Take with no NE, with . Let , the profile obtained from by adding at the bottom of every vote, and be the candidate profile obtained by adding at the bottom of every ranking of a candidate , , and whatever ranking for . Let . Because is not an NE for , some candidate has an interest to leave or to join, therefore is not an NE either for . Now, consider . If has an interest to leave (resp., join) , then because satisfies IBC, the winner in (resp., ) is the same as in (resp., ), therefore has an interest to leave (resp., join) , therefore is not an NE.
For plurality and , there may be no NE.
We now turn our attention to Condorcet-consistent rules, which all admit NE with 4 candidates. However, 5 candidates suffice to show that NE are not guaranteed any longer.
For maximin with there may be no NE.
The counterexample is the following weighted majority graph along with the candidates’ preference profile.
We have , the maxmin winner. Furthermore, , , , , , …
For maximin and , there may be no NE.
This negative result does not extend to all Condorcet-consistent rules. In particular, next we show the existence of NE for Copeland and the uncovered set (UC) rules, under deterministic tie-breaking, for any number of candidates.
For Copeland and Copeland, with any number of candidates, there is always an NE.
We only give the proof for Copeland. The proof for Copeland is the same, replacing majority by weak majority.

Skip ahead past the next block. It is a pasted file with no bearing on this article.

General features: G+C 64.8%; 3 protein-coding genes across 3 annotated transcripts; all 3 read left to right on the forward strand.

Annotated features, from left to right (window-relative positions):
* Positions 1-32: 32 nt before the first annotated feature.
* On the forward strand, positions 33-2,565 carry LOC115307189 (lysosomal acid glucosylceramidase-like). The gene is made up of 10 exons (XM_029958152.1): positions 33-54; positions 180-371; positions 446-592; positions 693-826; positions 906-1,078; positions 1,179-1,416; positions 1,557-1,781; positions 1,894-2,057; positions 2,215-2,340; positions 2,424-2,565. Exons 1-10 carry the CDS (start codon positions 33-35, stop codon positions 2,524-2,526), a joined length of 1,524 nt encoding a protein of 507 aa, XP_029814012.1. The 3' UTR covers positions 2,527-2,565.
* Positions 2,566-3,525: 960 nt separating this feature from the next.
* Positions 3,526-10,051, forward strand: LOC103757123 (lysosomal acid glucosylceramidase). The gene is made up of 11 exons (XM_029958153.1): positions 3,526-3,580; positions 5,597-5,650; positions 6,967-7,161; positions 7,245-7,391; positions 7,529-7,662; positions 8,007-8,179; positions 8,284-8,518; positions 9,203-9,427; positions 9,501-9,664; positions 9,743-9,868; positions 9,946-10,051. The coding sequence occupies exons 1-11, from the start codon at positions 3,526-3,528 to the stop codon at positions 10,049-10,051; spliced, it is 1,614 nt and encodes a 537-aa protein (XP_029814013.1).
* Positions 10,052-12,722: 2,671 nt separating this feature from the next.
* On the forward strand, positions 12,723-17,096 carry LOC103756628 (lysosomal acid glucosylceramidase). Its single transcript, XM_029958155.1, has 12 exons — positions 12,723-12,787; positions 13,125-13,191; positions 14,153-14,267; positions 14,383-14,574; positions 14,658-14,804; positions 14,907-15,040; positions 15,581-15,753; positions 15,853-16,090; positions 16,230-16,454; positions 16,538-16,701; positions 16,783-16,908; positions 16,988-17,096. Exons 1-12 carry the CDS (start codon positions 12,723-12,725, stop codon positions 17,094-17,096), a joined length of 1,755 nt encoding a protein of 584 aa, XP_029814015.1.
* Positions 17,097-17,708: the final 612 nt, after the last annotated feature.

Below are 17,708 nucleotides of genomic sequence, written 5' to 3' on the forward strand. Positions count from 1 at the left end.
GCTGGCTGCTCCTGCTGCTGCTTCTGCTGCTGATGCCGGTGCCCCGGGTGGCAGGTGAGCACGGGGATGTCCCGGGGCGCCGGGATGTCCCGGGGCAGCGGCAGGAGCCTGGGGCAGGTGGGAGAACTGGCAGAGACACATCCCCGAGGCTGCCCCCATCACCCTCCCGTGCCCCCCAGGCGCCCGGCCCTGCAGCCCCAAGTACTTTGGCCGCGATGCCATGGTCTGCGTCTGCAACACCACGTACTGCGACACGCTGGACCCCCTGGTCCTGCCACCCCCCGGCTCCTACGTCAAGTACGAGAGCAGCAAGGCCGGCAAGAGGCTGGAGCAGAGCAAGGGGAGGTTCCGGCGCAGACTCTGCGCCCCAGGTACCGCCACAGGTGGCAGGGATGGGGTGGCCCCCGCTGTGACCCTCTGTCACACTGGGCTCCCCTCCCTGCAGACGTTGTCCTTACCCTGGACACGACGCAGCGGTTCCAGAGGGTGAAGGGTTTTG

Let be a profile and its associated majority graph. Let be the number of candidates such that . Let be the set of the Copeland cowinners for , i.e., the set of candidates maximizing , and the Copeland winner, i.e., the most prioritary candidate in . Consider . Note that . Also, since any is beaten by , we have .
We claim that is an NE. Note that is a Condorcet winner in the restriction of to , and a fortiori, in the restriction of to any subset of . Hence, is the Copeland winner in and any of its subsets, and no candidate in has an incentive to leave.
Now, assume there is a candidate such that . Note that as does not belong to ; so, . For any we have . If , then is not the Copeland winner in . If , then . That is, either , a contradiction, or both are in . In that case, the tie-breaking priority ensures that .
Hence, . By we have ; therefore, and the tie-breaking priority favors over . But then, , i.e., both and are in , and the tie-breaking priority ensures that , a contradiction. Therefore, the Copeland winner in must be , which implies that has no incentive to join .
Note that if the number of voters is odd, we do not have to care about head-to head ties. In this case, all Copeland rules, where agents in a head-to-head election each get points in the case of a tie (Copeland and Copeland are special cases), are equivalent, and the result above holds. However, if the number of voters is even, this is not necessarily the case. Thus, in particular, for Copeland (more often referred to as Copeland), is generally no more a NE.
For UC, with any number of candidates, there is always an NE.